I have been making these crystals since before there was an internet and recently began seeing a number of people having trouble with the process. Crystals were either not being produced or the color was very yellow among other concerns. I recognized the difficulty and I am posting this discussion to clear up some of the issues
The reactants necessary to synthesize Rochelle salt, (potassium sodium tartrate), which is a double salt, involves the use of potassium bitartrate, also sold as “cream of tartar” in markets in the spice aisle, and sodium carbonate, also sold in the market in the detergent aisle as Borax washing soda. Baking soda, (sodium bicarbonate), can be used in place of the washing soda but involves heating to drive off water and CO2. It is much easier to just use the borax washing soda.
The problem as I have seen it that the cream of tartar has a variable composition and may contain other chemicals to stop clumping, or other modifiers to make the product less expensive. This leads to at least two problems: The first is that the reaction is changed to produce unwanted byproducts, and the second is that the final crystals have inclusions which lead to poor crystal quality. The easy solution to the problem is to simply recrystallize the crude cream of tartar and then harvest the clean product for the synthesis of the Rochelle salt.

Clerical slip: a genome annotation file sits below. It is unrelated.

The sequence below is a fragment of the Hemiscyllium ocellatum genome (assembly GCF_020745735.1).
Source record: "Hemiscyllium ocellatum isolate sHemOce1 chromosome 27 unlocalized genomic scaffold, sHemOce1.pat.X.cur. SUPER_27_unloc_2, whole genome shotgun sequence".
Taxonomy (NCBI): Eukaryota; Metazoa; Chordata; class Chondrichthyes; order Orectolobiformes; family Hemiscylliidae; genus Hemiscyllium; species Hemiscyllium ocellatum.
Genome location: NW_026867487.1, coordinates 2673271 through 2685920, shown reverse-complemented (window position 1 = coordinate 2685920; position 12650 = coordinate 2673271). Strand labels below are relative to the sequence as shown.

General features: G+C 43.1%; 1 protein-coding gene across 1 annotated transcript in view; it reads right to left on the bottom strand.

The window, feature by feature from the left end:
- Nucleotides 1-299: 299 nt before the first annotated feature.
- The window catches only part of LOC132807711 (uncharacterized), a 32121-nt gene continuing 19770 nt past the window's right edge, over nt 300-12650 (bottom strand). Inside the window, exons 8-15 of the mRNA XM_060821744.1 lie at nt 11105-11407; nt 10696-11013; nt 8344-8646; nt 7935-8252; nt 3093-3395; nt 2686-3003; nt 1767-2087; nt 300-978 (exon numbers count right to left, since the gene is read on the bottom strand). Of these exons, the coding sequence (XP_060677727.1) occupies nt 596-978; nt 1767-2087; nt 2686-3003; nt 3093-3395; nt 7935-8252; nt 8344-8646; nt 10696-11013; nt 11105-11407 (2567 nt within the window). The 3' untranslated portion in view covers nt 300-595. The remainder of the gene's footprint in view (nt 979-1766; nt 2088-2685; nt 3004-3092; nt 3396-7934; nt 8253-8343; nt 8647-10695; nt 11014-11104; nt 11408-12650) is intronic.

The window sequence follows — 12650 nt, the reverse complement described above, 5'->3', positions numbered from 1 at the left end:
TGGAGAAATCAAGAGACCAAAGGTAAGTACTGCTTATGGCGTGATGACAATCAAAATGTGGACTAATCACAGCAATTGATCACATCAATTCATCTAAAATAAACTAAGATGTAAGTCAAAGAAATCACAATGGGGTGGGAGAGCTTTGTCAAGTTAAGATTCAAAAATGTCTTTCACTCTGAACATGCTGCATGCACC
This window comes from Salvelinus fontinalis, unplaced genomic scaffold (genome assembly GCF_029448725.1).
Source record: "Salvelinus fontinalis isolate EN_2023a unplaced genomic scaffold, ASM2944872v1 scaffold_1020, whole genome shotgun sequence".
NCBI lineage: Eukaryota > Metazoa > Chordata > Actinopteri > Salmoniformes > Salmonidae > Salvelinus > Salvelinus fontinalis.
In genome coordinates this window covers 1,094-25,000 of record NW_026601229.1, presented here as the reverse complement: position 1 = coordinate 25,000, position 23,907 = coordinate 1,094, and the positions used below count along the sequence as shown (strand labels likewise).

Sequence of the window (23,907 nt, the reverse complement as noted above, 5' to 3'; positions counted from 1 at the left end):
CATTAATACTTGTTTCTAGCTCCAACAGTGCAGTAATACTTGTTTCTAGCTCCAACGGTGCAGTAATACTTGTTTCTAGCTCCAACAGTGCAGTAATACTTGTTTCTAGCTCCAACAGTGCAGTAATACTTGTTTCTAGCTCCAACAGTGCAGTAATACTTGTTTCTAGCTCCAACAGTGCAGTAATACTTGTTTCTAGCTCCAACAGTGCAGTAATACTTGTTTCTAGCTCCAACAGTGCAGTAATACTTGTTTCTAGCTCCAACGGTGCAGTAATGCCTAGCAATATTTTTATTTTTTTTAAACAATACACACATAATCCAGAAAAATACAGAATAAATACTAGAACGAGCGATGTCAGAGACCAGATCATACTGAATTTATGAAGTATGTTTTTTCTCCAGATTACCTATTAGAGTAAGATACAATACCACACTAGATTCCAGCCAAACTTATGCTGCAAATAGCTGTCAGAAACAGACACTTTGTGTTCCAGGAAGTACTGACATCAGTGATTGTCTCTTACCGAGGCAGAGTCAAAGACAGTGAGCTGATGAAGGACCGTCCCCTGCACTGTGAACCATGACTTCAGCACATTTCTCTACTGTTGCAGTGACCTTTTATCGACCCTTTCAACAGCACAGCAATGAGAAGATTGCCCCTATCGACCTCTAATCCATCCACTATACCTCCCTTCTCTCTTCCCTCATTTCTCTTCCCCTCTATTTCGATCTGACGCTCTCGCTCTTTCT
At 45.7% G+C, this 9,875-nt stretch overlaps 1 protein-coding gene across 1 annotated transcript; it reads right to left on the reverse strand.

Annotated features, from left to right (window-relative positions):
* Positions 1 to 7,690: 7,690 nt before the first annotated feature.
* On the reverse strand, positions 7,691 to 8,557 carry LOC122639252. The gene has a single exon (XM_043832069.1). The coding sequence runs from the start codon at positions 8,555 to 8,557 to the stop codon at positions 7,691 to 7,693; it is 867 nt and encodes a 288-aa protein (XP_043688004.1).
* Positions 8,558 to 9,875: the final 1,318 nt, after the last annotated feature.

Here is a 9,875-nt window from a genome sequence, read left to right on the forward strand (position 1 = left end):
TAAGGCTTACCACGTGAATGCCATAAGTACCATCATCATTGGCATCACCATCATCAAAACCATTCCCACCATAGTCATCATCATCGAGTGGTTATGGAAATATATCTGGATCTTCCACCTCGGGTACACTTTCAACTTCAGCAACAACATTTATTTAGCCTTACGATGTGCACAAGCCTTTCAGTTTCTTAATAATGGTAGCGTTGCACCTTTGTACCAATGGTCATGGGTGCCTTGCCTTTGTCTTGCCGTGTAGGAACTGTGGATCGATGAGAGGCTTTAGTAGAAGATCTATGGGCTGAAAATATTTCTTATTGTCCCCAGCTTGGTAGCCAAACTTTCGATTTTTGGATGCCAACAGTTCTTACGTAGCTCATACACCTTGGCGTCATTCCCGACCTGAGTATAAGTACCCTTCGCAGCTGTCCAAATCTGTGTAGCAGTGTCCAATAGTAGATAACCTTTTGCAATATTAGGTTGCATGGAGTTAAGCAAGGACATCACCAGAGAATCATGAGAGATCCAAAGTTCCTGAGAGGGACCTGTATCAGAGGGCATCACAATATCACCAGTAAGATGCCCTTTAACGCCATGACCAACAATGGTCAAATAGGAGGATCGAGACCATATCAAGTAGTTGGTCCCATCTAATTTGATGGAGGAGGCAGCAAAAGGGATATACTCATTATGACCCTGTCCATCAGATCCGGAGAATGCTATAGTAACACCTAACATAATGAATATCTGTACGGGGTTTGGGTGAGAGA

Fortunately, cream of tartar is easy to recrystallize as it is much more soluble in hot water than cold, which is the perfect condition for clean crystals. See the lead photos. At 100 degrees centigrade, 100 ml of water will hold about 6.2 grams of cream of tartar. At 10 degrees, it will hold only about 0.6 grams. So here is the process to do the recrystallization:
Place about 6 grams of the cream of tartar into a suitable container such as a Pyrex measuring cup. In a saucepan, bring a water bath up to just boiling and place the cream of tartar container in and immediately add about 100 ml's of distilled water. When the solution reaches just about boiling, stir to dissolve. Let as much dissolve as seems reasonable and filter through a coffee filter or filter paper. Let the clean solution cool to room temperature. The crystals will be forming at this point. Place in a refrigerator and let cool completely. Then, filter and collect the crystals and dry. That is really all that is necessary to now proceed to the synthesis of the Rochelle salt. Losses will vary but you can use the following formula to calculate recovery if desired:
% Recovery = amount recovered divided by initial quantity X 100. Good luck!